What is the mass of an organism in this framework? From the physical perspective, we can measure its value with arbitrarily high precision. From a biological perspective, this does not provide any information on the algebraic value of this mass, whose meaning only appears when comparing at least two biological masses. The biological, algebraic aspect of the mass is labile and may change depending on the measurement performed while remaining in the confidence interval provided by the physical measurement. This definition implies that the mass of an organism is not an entirely well-defined property that would be an invariant of an object. Again, even though this idea is unusual, it is biologically meaningful since we are discussing masses inasmuch as they are involved in the metabolism, and this mass depends on the organization and the activity of the considered organisms. To describe the properties of biological measurement on theoretical bases, a more general framework is required [15].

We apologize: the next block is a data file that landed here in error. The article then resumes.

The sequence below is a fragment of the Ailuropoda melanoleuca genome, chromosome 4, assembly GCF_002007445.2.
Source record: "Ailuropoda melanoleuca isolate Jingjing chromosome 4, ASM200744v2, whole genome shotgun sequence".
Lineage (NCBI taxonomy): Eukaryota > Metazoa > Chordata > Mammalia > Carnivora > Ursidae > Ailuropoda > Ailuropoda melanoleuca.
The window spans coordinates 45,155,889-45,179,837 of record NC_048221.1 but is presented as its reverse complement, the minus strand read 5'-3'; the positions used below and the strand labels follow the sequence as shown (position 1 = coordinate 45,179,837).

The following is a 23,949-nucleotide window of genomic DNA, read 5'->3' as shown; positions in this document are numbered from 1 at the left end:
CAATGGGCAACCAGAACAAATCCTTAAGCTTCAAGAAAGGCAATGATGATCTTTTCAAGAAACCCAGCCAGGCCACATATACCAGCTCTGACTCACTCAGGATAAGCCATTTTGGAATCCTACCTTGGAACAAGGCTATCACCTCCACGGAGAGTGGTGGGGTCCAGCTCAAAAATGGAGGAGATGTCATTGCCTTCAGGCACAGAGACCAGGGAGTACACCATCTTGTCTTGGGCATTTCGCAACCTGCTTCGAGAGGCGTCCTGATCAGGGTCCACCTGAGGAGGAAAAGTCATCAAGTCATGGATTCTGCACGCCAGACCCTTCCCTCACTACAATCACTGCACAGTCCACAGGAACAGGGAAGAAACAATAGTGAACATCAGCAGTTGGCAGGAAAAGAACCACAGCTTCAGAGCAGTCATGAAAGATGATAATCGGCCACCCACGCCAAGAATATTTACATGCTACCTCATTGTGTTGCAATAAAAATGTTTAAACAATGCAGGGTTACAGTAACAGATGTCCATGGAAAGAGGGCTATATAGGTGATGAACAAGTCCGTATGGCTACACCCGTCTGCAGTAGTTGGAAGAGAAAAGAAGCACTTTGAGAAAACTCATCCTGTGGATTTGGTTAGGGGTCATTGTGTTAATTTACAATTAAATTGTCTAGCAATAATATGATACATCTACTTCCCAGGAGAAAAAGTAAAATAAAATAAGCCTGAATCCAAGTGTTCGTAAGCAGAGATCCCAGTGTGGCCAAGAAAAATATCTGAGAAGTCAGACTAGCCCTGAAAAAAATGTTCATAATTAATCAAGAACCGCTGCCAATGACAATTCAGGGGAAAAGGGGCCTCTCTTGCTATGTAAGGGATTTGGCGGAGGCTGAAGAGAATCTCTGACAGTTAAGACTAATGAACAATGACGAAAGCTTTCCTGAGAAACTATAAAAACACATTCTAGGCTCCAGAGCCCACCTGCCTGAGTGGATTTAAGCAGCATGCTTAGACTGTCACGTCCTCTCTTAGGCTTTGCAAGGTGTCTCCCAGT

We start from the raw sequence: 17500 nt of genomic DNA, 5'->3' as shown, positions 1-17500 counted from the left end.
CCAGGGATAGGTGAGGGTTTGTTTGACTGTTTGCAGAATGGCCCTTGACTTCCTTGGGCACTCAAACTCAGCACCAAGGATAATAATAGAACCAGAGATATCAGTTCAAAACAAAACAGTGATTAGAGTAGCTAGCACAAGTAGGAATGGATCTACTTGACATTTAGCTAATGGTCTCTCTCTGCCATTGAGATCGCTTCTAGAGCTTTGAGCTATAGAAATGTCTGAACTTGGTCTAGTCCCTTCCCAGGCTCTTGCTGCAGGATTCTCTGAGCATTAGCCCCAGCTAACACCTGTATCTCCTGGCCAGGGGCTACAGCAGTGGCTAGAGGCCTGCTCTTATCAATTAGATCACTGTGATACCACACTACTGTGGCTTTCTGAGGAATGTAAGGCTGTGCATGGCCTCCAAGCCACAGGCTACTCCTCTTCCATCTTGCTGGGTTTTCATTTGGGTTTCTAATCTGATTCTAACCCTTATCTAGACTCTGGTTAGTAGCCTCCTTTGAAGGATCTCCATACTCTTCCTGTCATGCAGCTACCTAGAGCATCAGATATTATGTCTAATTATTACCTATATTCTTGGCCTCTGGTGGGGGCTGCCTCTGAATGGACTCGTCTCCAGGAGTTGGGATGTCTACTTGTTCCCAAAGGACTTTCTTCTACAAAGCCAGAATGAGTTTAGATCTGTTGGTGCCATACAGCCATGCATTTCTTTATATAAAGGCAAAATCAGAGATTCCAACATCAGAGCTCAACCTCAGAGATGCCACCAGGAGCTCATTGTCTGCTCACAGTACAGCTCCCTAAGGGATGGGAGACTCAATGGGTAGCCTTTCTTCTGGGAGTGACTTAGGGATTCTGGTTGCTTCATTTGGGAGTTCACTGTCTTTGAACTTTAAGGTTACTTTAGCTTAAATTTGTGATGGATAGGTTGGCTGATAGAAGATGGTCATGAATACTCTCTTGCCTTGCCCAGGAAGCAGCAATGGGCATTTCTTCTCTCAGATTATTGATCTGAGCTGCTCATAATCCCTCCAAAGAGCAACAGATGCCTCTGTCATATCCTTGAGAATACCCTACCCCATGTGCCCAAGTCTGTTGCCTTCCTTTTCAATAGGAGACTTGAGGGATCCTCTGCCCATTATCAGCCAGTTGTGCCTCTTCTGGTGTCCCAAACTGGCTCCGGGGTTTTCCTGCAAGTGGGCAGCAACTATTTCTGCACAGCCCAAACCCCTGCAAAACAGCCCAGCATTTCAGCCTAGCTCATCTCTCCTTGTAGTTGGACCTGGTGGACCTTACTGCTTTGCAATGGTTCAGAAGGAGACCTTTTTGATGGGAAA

Now, let us look more precisely at the possible symmetry changes, which are changes of constraints. Taking a limit, limnqnM1=M1M1, leads to a symmetry change by generating a change of the algebraic nature of the transformation. We can distinguish three different situations:

  1. Biologically, the degree of freedom M1 is valid, but the transformations in M1 are not. This leads to masses of the form M1+qM1. Under these conditions, the allometric exponents associated with M1 remain the same, but the class of objects is different. For example, we consider birds instead of mammals [13]. The physical forms are b(m)=amα and f(m)=amα. It is a change of classes of objects, but both are invariants for the same symmetry.
  2. The degree of freedom M1 is valid, but M1 is no longer a valid degree of freedom. This situation leads to possible masses of the form qM1. Then, we can identify a new allometric exponent, leading to the physical form bmβ. This situation describes a more radical organizational or measurement change, for example, observing the maximum metabolic rate instead of the basal metabolic rate. It is a complete change of symmetry.